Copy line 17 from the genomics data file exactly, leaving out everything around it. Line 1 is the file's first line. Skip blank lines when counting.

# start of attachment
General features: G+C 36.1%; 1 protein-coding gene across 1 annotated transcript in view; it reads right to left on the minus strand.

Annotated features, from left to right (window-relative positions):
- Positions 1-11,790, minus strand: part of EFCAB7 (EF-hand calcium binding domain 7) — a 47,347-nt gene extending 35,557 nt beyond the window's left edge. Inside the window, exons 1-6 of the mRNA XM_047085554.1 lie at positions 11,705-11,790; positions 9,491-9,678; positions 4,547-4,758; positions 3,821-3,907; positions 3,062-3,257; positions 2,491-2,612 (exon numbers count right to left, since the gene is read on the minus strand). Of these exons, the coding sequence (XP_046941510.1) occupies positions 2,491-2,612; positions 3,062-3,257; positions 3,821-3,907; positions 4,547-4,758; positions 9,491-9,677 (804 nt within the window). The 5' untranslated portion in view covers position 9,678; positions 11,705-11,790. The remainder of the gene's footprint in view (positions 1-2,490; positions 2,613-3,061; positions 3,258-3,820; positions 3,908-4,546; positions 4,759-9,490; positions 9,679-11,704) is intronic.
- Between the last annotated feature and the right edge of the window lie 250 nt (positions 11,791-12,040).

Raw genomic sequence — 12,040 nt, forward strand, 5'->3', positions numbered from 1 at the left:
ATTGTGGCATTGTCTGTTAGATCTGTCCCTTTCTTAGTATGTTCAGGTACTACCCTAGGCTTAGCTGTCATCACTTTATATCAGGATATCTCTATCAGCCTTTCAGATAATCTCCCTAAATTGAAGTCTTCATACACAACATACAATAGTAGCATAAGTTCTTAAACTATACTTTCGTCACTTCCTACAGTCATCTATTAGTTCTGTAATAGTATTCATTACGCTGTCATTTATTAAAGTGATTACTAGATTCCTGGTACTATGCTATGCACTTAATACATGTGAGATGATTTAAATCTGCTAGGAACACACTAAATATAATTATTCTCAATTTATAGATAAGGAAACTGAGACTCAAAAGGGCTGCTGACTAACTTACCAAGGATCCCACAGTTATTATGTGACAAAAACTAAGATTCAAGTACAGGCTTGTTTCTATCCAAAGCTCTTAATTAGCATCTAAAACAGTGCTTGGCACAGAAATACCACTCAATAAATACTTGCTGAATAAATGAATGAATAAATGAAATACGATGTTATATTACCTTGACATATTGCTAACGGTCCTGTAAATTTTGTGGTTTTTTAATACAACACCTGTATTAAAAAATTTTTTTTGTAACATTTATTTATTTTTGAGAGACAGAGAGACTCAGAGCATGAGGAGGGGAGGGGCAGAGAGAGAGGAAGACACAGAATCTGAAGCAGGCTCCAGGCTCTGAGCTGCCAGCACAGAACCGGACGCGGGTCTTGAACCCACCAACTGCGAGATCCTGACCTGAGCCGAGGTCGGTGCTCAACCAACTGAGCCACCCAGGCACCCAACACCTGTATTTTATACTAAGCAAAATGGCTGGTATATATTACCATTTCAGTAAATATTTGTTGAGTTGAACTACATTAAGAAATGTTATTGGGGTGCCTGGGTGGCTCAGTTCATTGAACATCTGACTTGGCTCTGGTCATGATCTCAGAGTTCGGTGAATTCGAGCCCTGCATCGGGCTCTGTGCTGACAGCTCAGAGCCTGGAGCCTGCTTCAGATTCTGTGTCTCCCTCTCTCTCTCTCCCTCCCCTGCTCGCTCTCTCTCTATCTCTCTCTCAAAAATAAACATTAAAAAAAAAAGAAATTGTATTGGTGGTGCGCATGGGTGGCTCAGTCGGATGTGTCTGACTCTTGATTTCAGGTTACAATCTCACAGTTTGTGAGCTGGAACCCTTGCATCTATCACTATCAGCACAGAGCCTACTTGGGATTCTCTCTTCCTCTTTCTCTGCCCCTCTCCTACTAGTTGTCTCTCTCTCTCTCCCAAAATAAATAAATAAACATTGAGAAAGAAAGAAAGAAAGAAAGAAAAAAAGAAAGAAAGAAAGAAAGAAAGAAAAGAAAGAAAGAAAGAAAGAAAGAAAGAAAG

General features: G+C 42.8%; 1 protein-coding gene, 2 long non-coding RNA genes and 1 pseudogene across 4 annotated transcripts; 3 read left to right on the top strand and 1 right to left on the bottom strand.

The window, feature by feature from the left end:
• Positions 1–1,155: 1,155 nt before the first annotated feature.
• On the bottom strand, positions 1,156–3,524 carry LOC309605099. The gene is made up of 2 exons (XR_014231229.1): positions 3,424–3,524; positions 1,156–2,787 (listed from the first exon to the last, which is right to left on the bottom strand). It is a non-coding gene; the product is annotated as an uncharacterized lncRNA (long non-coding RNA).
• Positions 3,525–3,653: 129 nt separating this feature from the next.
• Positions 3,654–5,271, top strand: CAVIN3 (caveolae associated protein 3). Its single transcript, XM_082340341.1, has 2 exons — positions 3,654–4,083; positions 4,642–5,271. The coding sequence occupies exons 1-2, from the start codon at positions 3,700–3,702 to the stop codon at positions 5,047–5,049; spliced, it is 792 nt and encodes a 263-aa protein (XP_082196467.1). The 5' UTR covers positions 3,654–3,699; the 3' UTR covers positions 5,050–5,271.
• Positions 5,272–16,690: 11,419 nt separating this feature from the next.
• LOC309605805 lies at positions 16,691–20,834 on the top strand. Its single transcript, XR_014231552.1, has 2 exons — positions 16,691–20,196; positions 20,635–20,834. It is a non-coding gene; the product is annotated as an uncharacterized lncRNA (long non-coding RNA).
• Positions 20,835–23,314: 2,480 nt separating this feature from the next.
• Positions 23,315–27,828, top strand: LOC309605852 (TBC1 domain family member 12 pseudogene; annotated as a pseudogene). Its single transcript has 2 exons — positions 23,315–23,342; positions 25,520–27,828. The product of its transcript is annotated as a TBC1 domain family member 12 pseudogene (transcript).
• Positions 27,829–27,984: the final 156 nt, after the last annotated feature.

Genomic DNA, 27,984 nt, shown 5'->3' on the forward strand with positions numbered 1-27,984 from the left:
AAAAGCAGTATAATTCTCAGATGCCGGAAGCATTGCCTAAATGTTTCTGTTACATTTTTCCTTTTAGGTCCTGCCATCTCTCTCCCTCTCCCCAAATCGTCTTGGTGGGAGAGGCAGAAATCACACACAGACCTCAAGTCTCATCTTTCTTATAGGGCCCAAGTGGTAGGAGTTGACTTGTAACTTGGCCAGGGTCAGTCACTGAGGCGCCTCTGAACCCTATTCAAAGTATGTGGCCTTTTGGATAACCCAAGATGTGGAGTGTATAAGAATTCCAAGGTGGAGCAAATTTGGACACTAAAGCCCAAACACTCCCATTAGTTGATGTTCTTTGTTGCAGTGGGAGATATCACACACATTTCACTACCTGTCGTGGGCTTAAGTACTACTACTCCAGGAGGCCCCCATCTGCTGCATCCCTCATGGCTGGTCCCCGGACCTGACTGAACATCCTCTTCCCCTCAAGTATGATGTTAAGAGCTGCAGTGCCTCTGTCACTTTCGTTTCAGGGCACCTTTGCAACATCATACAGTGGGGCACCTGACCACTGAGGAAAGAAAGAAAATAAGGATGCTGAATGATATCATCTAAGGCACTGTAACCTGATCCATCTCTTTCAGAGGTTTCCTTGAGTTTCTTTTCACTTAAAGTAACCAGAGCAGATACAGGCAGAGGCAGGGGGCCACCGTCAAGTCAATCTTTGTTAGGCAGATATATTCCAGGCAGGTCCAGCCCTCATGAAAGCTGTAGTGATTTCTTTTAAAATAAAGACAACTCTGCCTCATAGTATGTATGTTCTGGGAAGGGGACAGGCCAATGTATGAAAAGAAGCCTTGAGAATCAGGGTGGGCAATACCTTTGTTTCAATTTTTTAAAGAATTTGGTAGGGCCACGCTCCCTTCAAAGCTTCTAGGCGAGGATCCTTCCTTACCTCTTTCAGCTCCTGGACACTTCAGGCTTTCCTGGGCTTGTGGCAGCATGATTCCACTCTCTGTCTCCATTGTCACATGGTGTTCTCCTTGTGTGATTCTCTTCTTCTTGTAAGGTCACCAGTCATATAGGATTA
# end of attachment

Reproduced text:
• Positions 27,829–27,984: the final 156 nt, after the last annotated feature.